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It's not what you think, says Professor Gary Meadows. Get it? It snot what you think? Anyway, Professor Meadows is an immunologist at Washington State University. That means he looks at what could make you sick and how your body protects itself. So as you'll see, he's kind of a snot expert! "The drainage from your nose," says Professor Meadows, "is largely made up of mucous and fluid." MEW-KUSS? The internal portion of your nose is lined with something called a mucous membrane, same as the inside of your stomach. In the stomach, mucous defends you against yourself. Its slimy, lubricating coating guards the lining of your stomach against the hydrochloric acid that helps digest your food. But maybe that's a subject for another day.Professor Meadows helps me understandhow the body protects itself. Multi-purpose mucous In the nose, mucous has two roles. Along with tiny hair-like projections called cilia (SILLY-UH), it traps dust, bacteria, and other small particles breathed in with air. Working together as a filtering team, they make the air easier to breathe, cleaner and more free of such harmful things as bacteria. But mucous also lubricates and protects the nose. So it's pretty complicated stuff. Basically, it's a mixture of water and the particles that it and the cilia filter out. It also includes shed epithelial (EH-PI-THEEL-EE-AL) cells, dead leukocytes (LOO-KUH-SITES), dead bacteria and their products, mucin (MEW-SUN), and inorganic salts. Epithelial cells line all the inside surfaces of your body, including your nose. They die and are shed much like the skin that peels off in the shower when you have a sunburn. Mucous acts like a shower in your nose, washing away the elderly cells. White blood cells, or leukocytes, are soldiers in the war on bacteria and other foreign material in your nose. Leukocytes protect your nose (and your body) by swallowing all that bad stuff. Then they die and are washed out in mucous. Mucin is a sugar made by the mucous membrane that lines your nose. It is one of the products that helps moisten, lubricate, and protect the inside of the nasal passage. The inorganic salts are materials breathed in that can harden. In other words (and I really can't think of a polite way to say it), that's what boogers are.Why are little kids always snotty-nosed? Some doctors estimate that young children get an average of twelve colds a year. That's a lot of Kleenex--and a lot of snot. One possible reason why some children produce so much snot is because they haven't learned how to blow their noses yet. Seems simple, but did you know that many children by kindergarten age are unable to suck from a straw? Both blowing your nose and sucking through a straw involve control of nasal breathing, and as with many activities, some children learn faster than others. Another reason is that young children get sick easier because they can't fight off infection as well. For each of those twelve colds, figure two weeks of mucous. Then add the mucous caused by hay fever and other allergies--and that's a pretty snotty year!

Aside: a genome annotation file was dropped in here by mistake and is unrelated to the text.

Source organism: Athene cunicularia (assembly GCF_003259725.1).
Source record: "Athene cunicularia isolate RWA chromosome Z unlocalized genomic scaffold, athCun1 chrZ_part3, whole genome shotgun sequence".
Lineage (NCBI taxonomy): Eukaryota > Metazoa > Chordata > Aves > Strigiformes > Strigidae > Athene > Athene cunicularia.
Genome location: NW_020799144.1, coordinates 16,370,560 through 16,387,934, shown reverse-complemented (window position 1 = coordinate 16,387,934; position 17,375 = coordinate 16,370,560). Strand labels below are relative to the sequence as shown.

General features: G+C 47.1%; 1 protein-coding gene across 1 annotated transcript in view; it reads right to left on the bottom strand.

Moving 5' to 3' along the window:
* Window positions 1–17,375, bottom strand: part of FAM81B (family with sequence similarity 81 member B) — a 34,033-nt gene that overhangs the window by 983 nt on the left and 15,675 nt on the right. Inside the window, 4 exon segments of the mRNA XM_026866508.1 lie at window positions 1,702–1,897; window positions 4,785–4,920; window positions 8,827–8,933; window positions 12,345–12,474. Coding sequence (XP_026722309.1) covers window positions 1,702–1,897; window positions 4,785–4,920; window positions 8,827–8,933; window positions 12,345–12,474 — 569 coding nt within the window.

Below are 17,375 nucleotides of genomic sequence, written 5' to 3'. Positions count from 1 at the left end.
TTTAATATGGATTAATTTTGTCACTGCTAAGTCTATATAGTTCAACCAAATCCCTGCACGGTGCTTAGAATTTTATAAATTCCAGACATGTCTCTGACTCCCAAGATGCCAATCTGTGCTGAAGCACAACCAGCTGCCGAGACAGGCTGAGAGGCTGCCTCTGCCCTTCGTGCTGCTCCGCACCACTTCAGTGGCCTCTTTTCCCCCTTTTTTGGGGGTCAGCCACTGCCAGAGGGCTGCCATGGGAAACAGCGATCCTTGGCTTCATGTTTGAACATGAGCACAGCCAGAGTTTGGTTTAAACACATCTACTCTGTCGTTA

and I can't believe I missed the opportunity of "an olfactory load of wadding....."
Most of the trouble you have breathing through your nose when you have a cold isn't because the hole is bunged up with snot. It's because the lining of the nose is swolen and so the hole is smaller.
First of all..me wishes ewe better Mr Beaver Sir.Contrary to popular myths...a dripping wet beaver can be quite infuriating ! This is clearly a consequence of the Snot Fairies paying a visit to your Olfactory Sinus system.They seek out poorly individuals with colds in an attempt to appease the 'Cold Dragon'.......The crackly Popping ewe describe is in fact the little darlings attempting to allure the ' Cold Dragon ' down your nasal nostrils tunnels by using little Castanets..it is most captivating !!....The streaming that ewe experience is the result of the fairies wings spreading ' Snot Heat ' and causing a flow !!..despite contradictions in debate and minor scuffles it is now generally accepted that 'Cold Dragons' find it almost irresistible to withhold from sliding down the 'Nasal Snot Slide ' and thereby as a consequence ewe are released from your cold.This is all true !!Glad I could help !!
I don't understand Carolyn.....this is all true !!
This triggers a powerful immune response which, amongst other things, leads to the localised release of inflammatory chemicals. These open up blood vessels and also make them leaky, to help the immune system to access the infected area. This also has the side-effect of increasing the production of mucus and making the mucus much thinner (more watery) since this helps to flush out the offending viral particles.
To an extent, yes. The nose is lined with a very dense network of fragile blood vessels - this is why people use it as an effective way to take drugs (cocaine, snuff) because the drugs can access the bloodstream quickly.But these vessels can be easily traumatised and the combination of inflammation and physical damage (both virus proliferation, sneezing and over-zealous nose-blowing) can rupture some of them, leading to localised bleeding from the mucosa.Chris
We all know that the doc really just luffs to stick ketchup up his nose !!